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Hosting Websites

I think every professional should have a website of their own. I have had numerous websites over the years. Most of them are no longer available. Do you know why? Because I didn’t own or control them. I was entirely dependent on someone else’s ability to stay in business and keep the website doors open.

I will grant you that it is nearly impossible to operate a website completely independent of someone else. After all, that is what the world wide web consists of — many independent websites interconnected to one another.

The closest I ever came to having such a website is the time that I experimented with self-hosting LAMP on an old PC in a spare bedroom. LAMP stands for Linux/Apache/MySQL/PHP and is a suite of software that allows you to set up your own website using the Linux OS. There are similar versions for Microsoft Windows WAMP, and Macintosh OSX MAMP. For now, I limit such tinkering to the lab of my computer networking course. I simply don’t have the time to dedicate to system administration of my website.

Even with a self-hosted system like LAMP, WAMP or MAMP, you are still dependent on others to make it all work. Most importantly, you need a high speed internet connection that will allow you to host your own website. My home ISP doesn’t prohibit web-hosting at home, but many ISPs do. Also, my upload speed is pretty slow, so any websites I host from home would be slow loading for any visitors.

Considering all of this, there are a couple of approaches that I use. For the past several years, I have relied on a web host called Edublogs, because I wanted to create a blog website about my work in higher education, and connect easily with other educators. You can see that website at That approach has served me well, but as I mentioned before, it is not under my control and I am limited in what I can do with it. Over time, Edublogs as evolved from a free-for-educators model to a tiered model where you can pay for additional services. This evolution involved removing features that were formerly free. I paid a membership for a few years, because I appreciated their service and wanted to support them. However, even with a paid membership, I still was dependent on Edublogs to decide what services and features were included. For most people, this arrangement is fine. But for me to continue learning in the world of web design and development, I really needed to move to my own system.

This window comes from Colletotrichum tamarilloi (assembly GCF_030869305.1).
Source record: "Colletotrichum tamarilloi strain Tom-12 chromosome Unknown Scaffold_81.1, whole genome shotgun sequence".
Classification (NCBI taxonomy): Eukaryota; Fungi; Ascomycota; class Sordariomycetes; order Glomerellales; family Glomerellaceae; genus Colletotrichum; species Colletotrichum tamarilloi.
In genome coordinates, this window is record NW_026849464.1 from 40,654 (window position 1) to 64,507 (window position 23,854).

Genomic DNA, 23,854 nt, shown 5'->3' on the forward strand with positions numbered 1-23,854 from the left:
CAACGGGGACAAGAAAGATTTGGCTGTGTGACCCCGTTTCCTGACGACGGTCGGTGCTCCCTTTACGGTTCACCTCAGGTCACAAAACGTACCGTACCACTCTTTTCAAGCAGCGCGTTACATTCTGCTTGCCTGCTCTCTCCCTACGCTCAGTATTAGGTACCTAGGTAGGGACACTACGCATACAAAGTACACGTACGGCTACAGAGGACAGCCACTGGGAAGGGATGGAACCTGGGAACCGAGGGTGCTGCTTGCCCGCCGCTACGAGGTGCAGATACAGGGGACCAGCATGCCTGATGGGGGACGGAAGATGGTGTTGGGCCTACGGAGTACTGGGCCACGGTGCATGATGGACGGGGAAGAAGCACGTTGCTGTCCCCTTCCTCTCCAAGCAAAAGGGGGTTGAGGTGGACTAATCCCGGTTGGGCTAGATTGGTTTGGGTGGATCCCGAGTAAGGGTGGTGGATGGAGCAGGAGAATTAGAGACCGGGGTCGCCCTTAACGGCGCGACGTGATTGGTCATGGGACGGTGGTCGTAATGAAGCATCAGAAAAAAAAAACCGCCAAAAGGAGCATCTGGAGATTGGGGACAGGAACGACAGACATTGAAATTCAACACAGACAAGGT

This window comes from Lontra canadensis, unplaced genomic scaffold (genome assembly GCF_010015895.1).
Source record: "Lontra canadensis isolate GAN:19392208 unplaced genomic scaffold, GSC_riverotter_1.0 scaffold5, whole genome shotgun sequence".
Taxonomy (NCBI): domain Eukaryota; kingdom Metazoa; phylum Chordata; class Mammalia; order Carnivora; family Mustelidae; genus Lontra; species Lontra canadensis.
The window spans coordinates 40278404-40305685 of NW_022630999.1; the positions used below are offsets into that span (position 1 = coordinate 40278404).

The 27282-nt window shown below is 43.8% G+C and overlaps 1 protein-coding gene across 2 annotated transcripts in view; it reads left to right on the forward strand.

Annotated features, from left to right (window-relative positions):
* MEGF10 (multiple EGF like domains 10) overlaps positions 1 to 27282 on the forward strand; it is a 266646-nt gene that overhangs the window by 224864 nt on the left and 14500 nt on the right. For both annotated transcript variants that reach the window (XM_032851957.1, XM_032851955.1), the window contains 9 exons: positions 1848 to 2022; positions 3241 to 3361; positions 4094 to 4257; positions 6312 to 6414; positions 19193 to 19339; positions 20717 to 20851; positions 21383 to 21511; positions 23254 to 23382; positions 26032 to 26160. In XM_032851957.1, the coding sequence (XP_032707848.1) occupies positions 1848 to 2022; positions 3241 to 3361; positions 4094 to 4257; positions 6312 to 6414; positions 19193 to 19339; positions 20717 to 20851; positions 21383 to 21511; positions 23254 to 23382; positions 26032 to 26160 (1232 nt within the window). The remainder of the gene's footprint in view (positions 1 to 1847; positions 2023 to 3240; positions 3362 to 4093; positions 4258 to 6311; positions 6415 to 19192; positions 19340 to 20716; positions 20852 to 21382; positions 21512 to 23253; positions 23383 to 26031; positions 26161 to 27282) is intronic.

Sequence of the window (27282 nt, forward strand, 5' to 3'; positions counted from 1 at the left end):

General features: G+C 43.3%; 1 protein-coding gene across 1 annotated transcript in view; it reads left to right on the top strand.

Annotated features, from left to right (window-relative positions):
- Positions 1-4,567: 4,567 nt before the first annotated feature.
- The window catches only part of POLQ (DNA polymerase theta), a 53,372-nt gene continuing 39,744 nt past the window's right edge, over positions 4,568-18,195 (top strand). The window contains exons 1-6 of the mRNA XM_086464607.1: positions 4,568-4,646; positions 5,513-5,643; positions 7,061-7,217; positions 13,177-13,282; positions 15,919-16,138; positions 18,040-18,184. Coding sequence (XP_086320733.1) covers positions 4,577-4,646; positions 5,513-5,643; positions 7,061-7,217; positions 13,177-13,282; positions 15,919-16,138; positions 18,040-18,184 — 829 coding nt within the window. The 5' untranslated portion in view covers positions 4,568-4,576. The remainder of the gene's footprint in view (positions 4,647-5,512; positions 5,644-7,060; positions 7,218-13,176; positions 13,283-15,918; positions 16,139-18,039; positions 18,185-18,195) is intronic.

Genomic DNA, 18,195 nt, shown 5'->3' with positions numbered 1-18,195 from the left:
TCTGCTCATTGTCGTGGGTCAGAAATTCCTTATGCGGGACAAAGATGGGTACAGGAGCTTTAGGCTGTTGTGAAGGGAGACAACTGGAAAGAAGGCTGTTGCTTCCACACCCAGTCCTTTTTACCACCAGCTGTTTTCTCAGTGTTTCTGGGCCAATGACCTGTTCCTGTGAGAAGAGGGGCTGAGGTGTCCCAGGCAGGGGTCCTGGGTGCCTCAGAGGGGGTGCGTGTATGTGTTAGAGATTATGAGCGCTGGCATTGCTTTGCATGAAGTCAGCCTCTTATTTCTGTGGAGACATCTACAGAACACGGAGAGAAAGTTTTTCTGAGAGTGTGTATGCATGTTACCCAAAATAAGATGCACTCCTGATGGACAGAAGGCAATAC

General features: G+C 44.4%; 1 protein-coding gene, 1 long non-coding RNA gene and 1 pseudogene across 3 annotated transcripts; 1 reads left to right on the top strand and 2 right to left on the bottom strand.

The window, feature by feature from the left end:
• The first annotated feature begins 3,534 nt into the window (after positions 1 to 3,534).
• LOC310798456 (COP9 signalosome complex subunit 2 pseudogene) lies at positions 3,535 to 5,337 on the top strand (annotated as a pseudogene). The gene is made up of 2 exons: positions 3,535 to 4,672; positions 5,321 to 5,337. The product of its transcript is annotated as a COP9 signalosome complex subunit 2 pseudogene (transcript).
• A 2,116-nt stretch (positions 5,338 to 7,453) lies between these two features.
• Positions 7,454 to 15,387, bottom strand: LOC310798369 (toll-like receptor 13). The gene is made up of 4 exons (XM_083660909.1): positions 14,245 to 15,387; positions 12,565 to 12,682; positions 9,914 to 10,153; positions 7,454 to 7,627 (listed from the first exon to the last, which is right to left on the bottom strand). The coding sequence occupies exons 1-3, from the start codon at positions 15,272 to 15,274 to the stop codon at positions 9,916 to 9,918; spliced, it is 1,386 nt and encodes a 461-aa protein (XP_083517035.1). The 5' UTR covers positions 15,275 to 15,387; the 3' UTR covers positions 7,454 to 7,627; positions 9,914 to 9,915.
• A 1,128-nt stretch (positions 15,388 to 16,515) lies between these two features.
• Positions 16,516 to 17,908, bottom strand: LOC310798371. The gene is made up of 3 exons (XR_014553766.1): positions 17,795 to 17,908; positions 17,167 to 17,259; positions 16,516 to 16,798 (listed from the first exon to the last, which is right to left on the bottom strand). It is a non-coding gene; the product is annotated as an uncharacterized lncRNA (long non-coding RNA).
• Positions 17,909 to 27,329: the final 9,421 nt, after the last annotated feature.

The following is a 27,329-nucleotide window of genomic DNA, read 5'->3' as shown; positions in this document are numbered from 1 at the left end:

I purchased the domain several years ago, and it mostly was used as a forwarder to my Edublogs site. I decided over the Christmas break that I would get this website set up. That you are reading this is proof that I reached that simple goal. Right now it isn’t much to look at, but over time I hope to continue working on sprucing things up.

I had hosted on Bluehost, which is where my wife’s business website is located. I have registered web domains in the past, but one thing I hadn’t done was initiate a domain transfer to a new host. I’ve been wanting to try, so I purchased a hosting plan and requested a domain transfer. It was pretty straight forward, but since I hadn’t done it before I wanted to see what was involved. When I first got things set up on the new site, and even after the domain transferred, it still went to the old website because I forgot to point the DNS to the new domain name servers. (That’s the system that tells the internet where a given domain name is hosted.)

Anyway, it all works now and I am happy I can start using my new website.